Current Date/Time: (JavaScript)
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Current Date/Time: (PerlScript^{1})
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This section shows the output of two clientside scripting languages: JavaScript and PerlScript.
Why JavaScript? It's arguably the de facto standard for clientside scripting on the web, winning out over VBScript, Flash/Actionscript, even clientside PerlScript (*sigh*). Even modern competitors such as Typescript must be compiled to Javascript to run on most browsers. ^{1} Why PerlScript? Mostly as an interesting aside (something from a past use case which serves as a cautionary tale). TLDR, it's a bad idea. Still curious? Perhaps this topic on stack overflow would be of interest. 
Roughly speaking, epoch is the time in seconds that have elapsed since computers started counting. For our purposes we'll call that 0 hours, 0 minutes, 0 seconds starting from January 1, 1970. If interested in more info, I defer to this article about epoch definition.
Epoch is useful in computer programming because we can use it to compare dates mathematically which helps us write programming logic with it by converting a humanreadable date format into its equivalent in epoch.
I've had many questions about how to do the conversion. It's worth viewing the source code here to understand... if only to find how not to do it. ;) But, since this topic isn't specifically a programming concern, I'll take a stab at explaining what the code does in english (or as near to it as I can manage, apologies to my teachers in advance).
First off, the easiest way to get the current time in epoch (using JavaScript), is to call getTime() method of the JavaScript Date object and divide the return value by 1000. getTime returns the number of milliseconds elapsed, in your computer's timezone, since 1/1/1970 GMT. Because epoch is measured in seconds, you then want to divide the return value by 1000 to change milliseconds into seconds. Keep in mind that the JavaScript Date object will get it's time from your computer's clock. Here's a really simple example doing this.
Note: We're subtracting the milliseconds in order to get a whole number instead of a fraction. You could probably use parseInt similarly, in fact, here's another miniexample demonstrating the differences between (a) getTime()/1000 alone  sometimes a fraction is returned, (b) method above, (getTime  milliseconds)/1000, and (c) parseInt(getTime/1000).Hmmm okay... if you have a humanfriendly date/time that you want to convert but you are, shall we say "tool averse" (or you just enjoy mental gymnasticsgood for you, btw), I'll take a stab at explaining a process for doing this manually.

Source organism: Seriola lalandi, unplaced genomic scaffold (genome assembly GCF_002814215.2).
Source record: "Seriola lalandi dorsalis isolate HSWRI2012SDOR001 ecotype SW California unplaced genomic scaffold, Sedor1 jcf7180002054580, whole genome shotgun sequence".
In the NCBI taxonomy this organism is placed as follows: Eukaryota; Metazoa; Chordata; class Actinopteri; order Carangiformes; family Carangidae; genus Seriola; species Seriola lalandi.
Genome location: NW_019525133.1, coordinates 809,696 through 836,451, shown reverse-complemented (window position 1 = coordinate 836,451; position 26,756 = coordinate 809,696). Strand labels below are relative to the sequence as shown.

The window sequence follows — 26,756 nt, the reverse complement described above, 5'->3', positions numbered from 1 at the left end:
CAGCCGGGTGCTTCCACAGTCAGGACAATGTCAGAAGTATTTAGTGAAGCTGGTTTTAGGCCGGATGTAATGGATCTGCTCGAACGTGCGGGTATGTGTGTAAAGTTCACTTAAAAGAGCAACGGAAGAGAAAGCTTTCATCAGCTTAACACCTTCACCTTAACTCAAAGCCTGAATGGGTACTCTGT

Keep in mind that an accurate description of what the JavaScript Date Object methods are doing isn't in scoperather my effort to explain will be conceptual.
You could do a rough calculation as follows:
For kicks and giggles let's use for our example a day that many folks will recognize, April 15, . And, we'll say it's 08:30 in the morning just to add some spice to this effort.
Start with the year: . Subtract out 1970 from the year.  1970 leaves us with years. (Sanity check)
Convert the years to days. So years multiplied by 365 days in each of those years. This gives us days.
Now the first relatively difficult issuedealing with leap years. Like me, you may have had it explained to you that roughly every four years can be a leap year...with some caveats. Actually, (as a helpful individual has pointed out to me) the real rule is as follows: Years that are evenly divisible by 100 are not leap years, unless they are also evenly divisible by 400, in which case they are leap years, bringing the total number of days in that year to 366.
We need to examine each of the years between our target and the 1970 starting point. (This is one reason a tool is so great. You don't have to brute force the effort.) Writing a quick script to determine the calculation...
Want to sanity check whether a specific year is a leap year? (Uses algorithm in isLeapYear function code example above to calculate leap year.)